Pavithra Srinivasan reviews the Tamil movie, Vallakkottai.
It's the trend for superhero stories and evergreen Action King Arjun is back with yet another venture: ESK Productions' Vallakkottai, directed by commercial pot-boiler veteran A Venkatesh which covers the whole gamut of action, adventure and slapstick comedy. And there's one more pertinent fact: the movie's a remake of Mammooty's Mayavi, from Malayalam.
Right from almost opening credits (which boom "Vayuputhra!") all through, and then the montage of the Central Jail, a mandatory rowdy who messes up with a seemingly naïve and vulnerable prisoner Bala (Prem), nothing seems out of the ordinary. The feeling deepens when you have Muthuvel (Arjun) a do-gooder prisoner, don the cap of a jailer to get his friend out of trouble, earning the fond moniker, Vayuputhran. It's only logical that he go the next level: agree to take the rap for a murder, just to help out Bala's brother through his brain surgery.
Released from prison on Independence Day, Muthuvel travels in the company of his friend (Satyan) towards Vallakkottai, intent on meeting the men who planned the murder of their arch enemy, Eswara Pandian (Suresh): Sethupathi (Vincent Asokan) and Nachiyan (Ashish Vidhyarthi). Along the way, though, Muthuvel stumbles into Anjali (Haripriya), beautifully dressed in a sari, a lass in charge of the accounts of said villains. Muthuvel sees Sethupathi harass her, foams at the mouth, promptly saves her and an entire boatload of people from imminent death. Chalk one up to the super-hero.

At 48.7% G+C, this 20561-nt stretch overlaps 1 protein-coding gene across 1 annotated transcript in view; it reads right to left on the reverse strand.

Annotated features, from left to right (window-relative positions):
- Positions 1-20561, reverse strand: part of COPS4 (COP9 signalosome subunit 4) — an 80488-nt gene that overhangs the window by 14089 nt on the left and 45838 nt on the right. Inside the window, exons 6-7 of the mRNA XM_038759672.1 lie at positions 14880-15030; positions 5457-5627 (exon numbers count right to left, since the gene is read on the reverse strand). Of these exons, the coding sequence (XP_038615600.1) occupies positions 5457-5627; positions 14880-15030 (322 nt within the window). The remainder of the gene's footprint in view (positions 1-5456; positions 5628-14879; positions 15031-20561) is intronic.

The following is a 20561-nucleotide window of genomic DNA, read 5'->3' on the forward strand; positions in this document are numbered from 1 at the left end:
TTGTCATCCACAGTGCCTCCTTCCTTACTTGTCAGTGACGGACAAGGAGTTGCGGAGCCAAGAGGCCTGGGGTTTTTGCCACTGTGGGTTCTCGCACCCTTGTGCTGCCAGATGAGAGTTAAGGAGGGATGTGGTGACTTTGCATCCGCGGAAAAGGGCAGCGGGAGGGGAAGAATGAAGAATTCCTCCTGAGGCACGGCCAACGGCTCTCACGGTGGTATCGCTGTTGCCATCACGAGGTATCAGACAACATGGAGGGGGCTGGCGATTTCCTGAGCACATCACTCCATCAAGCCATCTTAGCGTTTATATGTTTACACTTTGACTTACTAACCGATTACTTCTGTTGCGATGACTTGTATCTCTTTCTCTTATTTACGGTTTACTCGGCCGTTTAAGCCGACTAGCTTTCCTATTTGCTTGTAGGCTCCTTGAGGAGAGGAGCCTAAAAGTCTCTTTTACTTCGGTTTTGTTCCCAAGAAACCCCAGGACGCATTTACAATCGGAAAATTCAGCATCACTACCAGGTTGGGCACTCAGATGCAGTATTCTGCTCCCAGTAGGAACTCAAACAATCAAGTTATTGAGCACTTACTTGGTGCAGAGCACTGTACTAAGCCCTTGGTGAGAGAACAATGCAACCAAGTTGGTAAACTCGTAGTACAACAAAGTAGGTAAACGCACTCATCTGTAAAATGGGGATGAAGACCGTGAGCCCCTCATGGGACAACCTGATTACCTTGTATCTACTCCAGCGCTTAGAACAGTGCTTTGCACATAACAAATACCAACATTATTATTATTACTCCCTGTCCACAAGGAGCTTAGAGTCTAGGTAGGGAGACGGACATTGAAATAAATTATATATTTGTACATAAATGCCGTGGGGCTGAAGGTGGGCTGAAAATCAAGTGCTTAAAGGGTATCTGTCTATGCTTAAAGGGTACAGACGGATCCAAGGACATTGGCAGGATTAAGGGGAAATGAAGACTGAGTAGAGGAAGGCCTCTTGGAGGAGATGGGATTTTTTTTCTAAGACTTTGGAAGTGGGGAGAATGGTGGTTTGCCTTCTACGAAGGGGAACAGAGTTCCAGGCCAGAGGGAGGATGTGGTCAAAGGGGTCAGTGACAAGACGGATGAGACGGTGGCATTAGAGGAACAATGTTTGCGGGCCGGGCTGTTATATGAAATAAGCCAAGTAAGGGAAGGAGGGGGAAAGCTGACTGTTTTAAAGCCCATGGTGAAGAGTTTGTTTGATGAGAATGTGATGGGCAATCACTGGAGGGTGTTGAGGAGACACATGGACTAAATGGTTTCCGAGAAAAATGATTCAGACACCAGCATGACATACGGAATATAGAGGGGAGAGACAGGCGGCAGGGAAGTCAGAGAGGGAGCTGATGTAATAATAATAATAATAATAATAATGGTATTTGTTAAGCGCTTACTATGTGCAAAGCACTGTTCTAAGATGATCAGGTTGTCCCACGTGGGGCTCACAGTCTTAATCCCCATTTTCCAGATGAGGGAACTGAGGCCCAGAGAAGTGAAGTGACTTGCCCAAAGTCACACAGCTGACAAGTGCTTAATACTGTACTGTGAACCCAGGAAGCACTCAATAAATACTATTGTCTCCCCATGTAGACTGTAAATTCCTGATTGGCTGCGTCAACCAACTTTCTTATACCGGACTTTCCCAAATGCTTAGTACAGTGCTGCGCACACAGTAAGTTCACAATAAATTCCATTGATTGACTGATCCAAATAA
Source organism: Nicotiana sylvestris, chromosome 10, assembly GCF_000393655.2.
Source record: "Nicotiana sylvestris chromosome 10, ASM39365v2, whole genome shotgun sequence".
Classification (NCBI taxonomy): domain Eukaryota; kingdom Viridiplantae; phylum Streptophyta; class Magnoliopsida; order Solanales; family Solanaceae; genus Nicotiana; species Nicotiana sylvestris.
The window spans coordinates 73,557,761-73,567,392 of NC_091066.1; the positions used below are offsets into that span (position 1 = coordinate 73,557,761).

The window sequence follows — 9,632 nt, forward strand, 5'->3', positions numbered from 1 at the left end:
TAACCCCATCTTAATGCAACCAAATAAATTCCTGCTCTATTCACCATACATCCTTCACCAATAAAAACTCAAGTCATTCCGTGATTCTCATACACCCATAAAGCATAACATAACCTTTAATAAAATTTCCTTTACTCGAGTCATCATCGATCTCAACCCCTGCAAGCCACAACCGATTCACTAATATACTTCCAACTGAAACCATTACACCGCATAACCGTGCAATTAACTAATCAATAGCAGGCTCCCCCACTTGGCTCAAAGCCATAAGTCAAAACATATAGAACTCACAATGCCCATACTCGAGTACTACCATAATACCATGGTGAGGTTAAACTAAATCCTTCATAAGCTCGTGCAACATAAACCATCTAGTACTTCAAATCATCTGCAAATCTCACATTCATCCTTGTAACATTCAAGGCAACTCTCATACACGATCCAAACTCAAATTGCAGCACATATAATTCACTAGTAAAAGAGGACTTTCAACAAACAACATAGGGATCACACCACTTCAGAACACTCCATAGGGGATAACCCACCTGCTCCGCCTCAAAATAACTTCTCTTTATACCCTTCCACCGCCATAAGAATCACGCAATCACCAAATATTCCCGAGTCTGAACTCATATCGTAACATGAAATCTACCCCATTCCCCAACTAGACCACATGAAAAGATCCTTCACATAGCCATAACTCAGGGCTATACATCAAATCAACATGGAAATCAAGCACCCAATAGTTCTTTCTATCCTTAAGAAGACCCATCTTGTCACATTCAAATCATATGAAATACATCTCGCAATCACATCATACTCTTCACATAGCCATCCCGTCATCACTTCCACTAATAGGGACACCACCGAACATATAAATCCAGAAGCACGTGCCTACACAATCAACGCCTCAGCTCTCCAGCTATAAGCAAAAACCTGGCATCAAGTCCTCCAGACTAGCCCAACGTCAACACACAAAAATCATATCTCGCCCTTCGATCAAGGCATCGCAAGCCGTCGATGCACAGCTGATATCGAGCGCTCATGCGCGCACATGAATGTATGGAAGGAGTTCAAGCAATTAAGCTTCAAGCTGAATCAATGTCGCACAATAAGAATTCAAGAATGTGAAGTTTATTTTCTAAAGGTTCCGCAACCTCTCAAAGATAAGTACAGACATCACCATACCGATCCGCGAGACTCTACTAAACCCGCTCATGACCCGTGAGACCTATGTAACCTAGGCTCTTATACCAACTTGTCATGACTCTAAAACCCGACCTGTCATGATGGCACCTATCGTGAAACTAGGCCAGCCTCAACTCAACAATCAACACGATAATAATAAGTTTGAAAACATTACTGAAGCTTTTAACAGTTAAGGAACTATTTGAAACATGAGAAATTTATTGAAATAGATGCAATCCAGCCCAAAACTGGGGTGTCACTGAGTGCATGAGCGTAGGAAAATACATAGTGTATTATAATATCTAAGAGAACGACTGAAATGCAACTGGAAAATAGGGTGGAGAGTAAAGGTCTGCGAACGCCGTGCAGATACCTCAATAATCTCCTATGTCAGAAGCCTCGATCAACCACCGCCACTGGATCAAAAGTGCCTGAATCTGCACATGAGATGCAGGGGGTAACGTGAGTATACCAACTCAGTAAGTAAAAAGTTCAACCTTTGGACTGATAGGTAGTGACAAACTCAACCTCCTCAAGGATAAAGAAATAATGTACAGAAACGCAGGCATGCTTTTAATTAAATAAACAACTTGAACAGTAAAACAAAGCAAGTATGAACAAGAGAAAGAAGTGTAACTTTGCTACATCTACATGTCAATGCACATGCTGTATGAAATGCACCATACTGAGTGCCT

At this point, the story gets slightly interesting, deviating from just plain bashing-up to some semblance of a plot: Muthuvel comes across Veera Sangili (Ganja Karuppu) a seemingly humorous scoundrel who actually leads him into a trap. Meantime, Muthuvel also makes the acquaintance of another of Sethupathi and Nachiyan's enemies (Latha), Eswara Pandian's mother. With all the characters and their motives duly introduced, situations change as well.
And then, much hilarity ensues as Muthuvel takes various avatars to deal with the bad guys. He becomes Captain Jack Sparrow from Pirates of the Caribbean once, assumes a Krish avatar at another time, and even becomes the old man from Indian, a third time. The best part? Even though he retains the same face and essentially the same hairstyle, no one recognises him, especially the villains, by whose side he remains the whole time. Despite an entire comedy track with Ganja Karuppu, these scenes actually end up being funnier than the intended ones.
Arjun looks more haggard than usual, but perks up during the comic scenes a little, and is usual morose self during the action blocks. Fortunately the script doesn't require him to do much more. Haripriya looks pretty, wearing un-creased saris even in the midst of disaster, and dances in foreign locales in tiny dresses. Ashish Vidhyarthi, Vincent Asokan and O A K Sundar are the bad guys from ancient MGR movies, playing dumb men with no clue about anything, and shriek at appropriate intervals. Ganja Karuppu evokes some laughs, while Prem is possible the only one who actually has some acting to do.
Dhina's music goes through familiar motions; no song actually lingers. The stunt sequences are stylish, but editing scissors could have been used to some effect.
Even with a superhero theme and an actor who might be able to pull it off, Vallakkottai comes across as a hilarious exercise punctuated by yawns. Watch if you want some inadvertent laughs on avatars.